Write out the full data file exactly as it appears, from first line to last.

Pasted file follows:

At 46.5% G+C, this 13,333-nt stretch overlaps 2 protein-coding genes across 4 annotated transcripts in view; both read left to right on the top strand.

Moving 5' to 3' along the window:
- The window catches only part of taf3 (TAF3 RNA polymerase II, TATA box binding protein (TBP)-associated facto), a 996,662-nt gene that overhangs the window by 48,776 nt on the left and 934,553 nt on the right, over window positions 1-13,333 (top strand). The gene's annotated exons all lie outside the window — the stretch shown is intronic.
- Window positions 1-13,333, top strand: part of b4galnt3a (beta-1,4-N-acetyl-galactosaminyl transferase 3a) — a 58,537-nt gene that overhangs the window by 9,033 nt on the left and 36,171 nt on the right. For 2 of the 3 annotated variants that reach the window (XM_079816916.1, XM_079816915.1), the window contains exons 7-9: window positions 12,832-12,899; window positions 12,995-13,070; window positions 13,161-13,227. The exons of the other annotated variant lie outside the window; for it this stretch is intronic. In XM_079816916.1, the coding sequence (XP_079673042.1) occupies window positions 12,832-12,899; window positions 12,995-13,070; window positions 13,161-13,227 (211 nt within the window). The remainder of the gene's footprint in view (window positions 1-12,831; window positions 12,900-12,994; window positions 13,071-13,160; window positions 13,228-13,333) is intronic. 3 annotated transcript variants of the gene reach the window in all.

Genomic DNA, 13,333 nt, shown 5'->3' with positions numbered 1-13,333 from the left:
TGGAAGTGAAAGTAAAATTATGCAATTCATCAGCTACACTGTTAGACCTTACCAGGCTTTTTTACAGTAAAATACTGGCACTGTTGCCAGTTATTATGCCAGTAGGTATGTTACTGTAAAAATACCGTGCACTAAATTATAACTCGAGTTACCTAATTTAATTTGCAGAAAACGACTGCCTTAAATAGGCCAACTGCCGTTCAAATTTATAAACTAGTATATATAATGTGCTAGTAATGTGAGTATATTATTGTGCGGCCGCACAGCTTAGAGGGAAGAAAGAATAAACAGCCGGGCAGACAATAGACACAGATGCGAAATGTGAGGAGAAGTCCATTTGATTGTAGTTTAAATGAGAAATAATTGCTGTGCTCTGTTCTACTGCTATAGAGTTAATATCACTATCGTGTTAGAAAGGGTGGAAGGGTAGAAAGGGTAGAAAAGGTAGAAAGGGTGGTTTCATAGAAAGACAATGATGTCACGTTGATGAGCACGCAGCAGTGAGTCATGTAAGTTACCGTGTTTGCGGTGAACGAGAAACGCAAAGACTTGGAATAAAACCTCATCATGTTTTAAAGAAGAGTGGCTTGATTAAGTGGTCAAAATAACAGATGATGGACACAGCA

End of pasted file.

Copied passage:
At 46.5% G+C, this 13,333-nt stretch overlaps 2 protein-coding genes across 4 annotated transcripts in view; both read left to right on the top strand.

Moving 5' to 3' along the window:
- The window catches only part of taf3 (TAF3 RNA polymerase II, TATA box binding protein (TBP)-associated facto), a 996,662-nt gene that overhangs the window by 48,776 nt on the left and 934,553 nt on the right, over window positions 1-13,333 (top strand). The gene's annotated exons all lie outside the window — the stretch shown is intronic.
- Window positions 1-13,333, top strand: part of b4galnt3a (beta-1,4-N-acetyl-galactosaminyl transferase 3a) — a 58,537-nt gene that overhangs the window by 9,033 nt on the left and 36,171 nt on the right. For 2 of the 3 annotated variants that reach the window (XM_079816916.1, XM_079816915.1), the window contains exons 7-9: window positions 12,832-12,899; window positions 12,995-13,070; window positions 13,161-13,227. The exons of the other annotated variant lie outside the window; for it this stretch is intronic. In XM_079816916.1, the coding sequence (XP_079673042.1) occupies window positions 12,832-12,899; window positions 12,995-13,070; window positions 13,161-13,227 (211 nt within the window). The remainder of the gene's footprint in view (window positions 1-12,831; window positions 12,900-12,994; window positions 13,071-13,160; window positions 13,228-13,333) is intronic. 3 annotated transcript variants of the gene reach the window in all.

Genomic DNA, 13,333 nt, shown 5'->3' with positions numbered 1-13,333 from the left:
TGGAAGTGAAAGTAAAATTATGCAATTCATCAGCTACACTGTTAGACCTTACCAGGCTTTTTTACAGTAAAATACTGGCACTGTTGCCAGTTATTATGCCAGTAGGTATGTTACTGTAAAAATACCGTGCACTAAATTATAACTCGAGTTACCTAATTTAATTTGCAGAAAACGACTGCCTTAAATAGGCCAACTGCCGTTCAAATTTATAAACTAGTATATATAATGTGCTAGTAATGTGAGTATATTATTGTGCGGCCGCACAGCTTAGAGGGAAGAAAGAATAAACAGCCGGGCAGACAATAGACACAGATGCGAAATGTGAGGAGAAGTCCATTTGATTGTAGTTTAAATGAGAAATAATTGCTGTGCTCTGTTCTACTGCTATAGAGTTAATATCACTATCGTGTTAGAAAGGGTGGAAGGGTAGAAAGGGTAGAAAAGGTAGAAAGGGTGGTTTCATAGAAAGACAATGATGTCACGTTGATGAGCACGCAGCAGTGAGTCATGTAAGTTACCGTGTTTGCGGTGAACGAGAAACGCAAAGACTTGGAATAAAACCTCATCATGTTTTAAAGAAGAGTGGCTTGATTAAGTGGTCAAAATAACAGATGATGGACACAGCA